Transportation Cuts

I hope this email finds you well. It's your friendly neighborhood Delegate here. You know, the guy you voted for to represent you in this rollercoaster ride we call state government. Today, we will take a scenic drive through the not-so-pretty world of transportation budgets.

Here's the scoop: our FY2024-2029 Final Consolidated Transportation Program (CTP) looks like a buggy trying to compete in NASCAR. We've got a revenue gap wider than the Chesapeake Bay, and it's about time we put some traffic cones around it.

The Maryland Department of Transportation (MDOT) has recently announced a reduction of 8% in its budget for all modes of transportation. This decision, aimed at optimizing resources, will have an impact on various transportation initiatives and projects. But don't worry, they swear it's not just for the thrill of it. It's their attempt to keep this rickety old jalopy we call our transportation system (that pours money into mass transit) running on the fumes of fiscal responsibility.

However, here's the critical point: we're dealing with these budget cuts while having the fifth-highest gas tax in the entire nation. Yes, you heard it right, folks! We're spending more at the gas station than nearly everyone else, but our roads are beginning to resemble a badly stitched patchwork quilt.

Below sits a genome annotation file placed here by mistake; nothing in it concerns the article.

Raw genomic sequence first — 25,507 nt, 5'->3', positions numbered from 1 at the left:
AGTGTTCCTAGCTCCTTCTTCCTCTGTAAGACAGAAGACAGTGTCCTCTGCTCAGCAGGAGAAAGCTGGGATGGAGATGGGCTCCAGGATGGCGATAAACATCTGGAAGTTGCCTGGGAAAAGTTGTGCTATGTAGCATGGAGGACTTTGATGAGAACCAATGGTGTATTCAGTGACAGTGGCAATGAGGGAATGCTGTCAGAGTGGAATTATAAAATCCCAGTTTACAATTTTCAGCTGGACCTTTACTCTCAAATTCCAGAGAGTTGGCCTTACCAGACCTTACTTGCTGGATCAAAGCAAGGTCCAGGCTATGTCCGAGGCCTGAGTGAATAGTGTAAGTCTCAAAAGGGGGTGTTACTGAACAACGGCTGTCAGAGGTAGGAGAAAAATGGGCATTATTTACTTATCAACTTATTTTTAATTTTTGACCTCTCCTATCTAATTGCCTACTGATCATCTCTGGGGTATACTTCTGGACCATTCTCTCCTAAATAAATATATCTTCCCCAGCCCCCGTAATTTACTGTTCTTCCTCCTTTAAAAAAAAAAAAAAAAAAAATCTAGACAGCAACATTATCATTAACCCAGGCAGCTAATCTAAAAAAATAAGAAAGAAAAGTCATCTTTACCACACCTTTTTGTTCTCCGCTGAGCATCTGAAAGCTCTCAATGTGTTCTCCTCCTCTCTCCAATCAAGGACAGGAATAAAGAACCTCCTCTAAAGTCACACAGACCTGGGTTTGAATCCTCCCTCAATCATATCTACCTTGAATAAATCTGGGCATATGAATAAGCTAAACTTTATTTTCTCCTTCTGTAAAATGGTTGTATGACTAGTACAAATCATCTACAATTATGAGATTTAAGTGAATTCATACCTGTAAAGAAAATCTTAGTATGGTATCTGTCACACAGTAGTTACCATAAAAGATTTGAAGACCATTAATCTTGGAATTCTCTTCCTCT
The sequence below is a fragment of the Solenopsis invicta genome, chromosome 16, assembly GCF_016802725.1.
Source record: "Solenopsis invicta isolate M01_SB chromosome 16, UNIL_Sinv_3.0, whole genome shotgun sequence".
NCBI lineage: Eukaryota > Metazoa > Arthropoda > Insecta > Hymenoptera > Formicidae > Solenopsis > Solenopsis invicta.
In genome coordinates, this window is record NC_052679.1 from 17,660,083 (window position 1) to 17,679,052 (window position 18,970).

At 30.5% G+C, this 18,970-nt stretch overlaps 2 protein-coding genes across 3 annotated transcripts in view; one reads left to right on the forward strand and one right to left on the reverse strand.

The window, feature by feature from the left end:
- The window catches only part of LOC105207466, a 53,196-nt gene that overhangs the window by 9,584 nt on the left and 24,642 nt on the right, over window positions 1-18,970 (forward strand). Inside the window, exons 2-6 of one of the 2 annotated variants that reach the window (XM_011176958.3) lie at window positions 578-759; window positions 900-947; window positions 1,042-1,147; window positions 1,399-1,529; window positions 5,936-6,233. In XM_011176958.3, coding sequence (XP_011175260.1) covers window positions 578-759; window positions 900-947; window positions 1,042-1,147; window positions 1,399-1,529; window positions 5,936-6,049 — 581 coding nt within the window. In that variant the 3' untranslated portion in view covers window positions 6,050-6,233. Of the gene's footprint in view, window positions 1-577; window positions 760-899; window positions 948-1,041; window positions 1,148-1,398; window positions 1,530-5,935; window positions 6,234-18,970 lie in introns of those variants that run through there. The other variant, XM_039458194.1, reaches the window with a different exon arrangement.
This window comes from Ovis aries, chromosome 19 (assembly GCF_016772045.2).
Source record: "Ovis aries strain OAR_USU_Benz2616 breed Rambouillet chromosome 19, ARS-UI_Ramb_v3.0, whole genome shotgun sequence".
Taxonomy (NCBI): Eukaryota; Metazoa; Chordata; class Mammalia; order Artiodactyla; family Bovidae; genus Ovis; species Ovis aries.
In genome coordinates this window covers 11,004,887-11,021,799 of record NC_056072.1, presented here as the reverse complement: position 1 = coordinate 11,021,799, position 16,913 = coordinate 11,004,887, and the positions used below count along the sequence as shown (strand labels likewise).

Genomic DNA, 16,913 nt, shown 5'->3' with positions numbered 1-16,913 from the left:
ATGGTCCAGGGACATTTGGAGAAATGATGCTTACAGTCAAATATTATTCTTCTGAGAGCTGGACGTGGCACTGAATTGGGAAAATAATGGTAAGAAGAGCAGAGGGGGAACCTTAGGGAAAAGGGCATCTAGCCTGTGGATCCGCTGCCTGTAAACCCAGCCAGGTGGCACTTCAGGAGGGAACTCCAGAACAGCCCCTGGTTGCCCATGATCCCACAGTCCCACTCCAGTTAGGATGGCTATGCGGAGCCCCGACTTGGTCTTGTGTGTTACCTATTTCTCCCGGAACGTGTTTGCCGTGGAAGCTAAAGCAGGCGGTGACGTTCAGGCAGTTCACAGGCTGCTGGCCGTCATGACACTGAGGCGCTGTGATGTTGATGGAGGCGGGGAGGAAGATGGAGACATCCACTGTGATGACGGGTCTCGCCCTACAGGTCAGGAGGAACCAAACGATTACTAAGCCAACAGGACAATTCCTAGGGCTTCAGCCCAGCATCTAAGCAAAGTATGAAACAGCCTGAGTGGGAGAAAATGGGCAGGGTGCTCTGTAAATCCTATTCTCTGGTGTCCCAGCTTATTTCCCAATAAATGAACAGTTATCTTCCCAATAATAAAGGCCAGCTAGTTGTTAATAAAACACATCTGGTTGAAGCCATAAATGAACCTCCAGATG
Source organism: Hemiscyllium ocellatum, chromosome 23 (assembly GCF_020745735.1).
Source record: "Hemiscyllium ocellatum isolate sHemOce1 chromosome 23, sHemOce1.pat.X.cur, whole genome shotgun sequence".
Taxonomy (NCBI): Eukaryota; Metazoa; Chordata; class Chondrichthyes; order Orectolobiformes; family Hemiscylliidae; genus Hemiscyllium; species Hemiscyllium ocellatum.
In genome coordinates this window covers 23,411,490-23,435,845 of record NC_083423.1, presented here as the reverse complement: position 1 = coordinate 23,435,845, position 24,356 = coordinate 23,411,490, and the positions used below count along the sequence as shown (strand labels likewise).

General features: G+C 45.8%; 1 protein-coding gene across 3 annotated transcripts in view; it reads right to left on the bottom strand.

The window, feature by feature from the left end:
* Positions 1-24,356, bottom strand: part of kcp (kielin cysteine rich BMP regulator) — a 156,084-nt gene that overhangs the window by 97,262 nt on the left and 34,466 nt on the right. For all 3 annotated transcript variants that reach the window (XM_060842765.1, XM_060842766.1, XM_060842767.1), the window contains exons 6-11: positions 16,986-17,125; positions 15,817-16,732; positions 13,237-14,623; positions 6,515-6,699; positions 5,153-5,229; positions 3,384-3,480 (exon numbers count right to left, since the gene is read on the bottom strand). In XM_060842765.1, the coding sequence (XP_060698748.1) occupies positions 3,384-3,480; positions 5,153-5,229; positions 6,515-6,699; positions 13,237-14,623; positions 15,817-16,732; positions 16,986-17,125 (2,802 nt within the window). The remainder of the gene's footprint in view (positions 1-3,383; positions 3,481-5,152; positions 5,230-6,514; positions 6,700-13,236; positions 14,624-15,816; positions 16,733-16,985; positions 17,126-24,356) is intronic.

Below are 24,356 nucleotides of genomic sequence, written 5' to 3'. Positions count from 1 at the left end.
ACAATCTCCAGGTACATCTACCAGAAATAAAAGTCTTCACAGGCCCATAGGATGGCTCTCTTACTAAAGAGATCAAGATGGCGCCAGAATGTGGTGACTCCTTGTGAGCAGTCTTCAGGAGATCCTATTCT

Though it falls outside my district, one particular cut that deeply concerns me is the $15 million reduction in funding for the Route 5 and Great Mills Road project in St. Mary's County. A few years ago, this project was the top priority for the St. Mary's Board of County Commissioners, so much so that in their eyes, it surpassed the Thomas Johnson Bridge in importance.

I sincerely hope the representatives for that area, Senator Bailey and Delegate Crosby, with the help of the Commissioner's new lobbyist, can successfully advocate for the return of this funding.

In rural areas like ours with limited public transportation options, well-maintained roads are of utmost importance. These roads serve as lifelines, connecting individuals, families, and communities to vital services such as healthcare, education, shopping, and emergency assistance during critical times of need. That is why any reduction in funding for road maintenance and development should be a matter of great concern.

Thanks for your patience, understanding, and, most importantly, your voice. We're all in this together, and we can find a way to keep Maryland moving without raising tolls or having to trade our prized possessions for gas money.

Keep the wheels turning,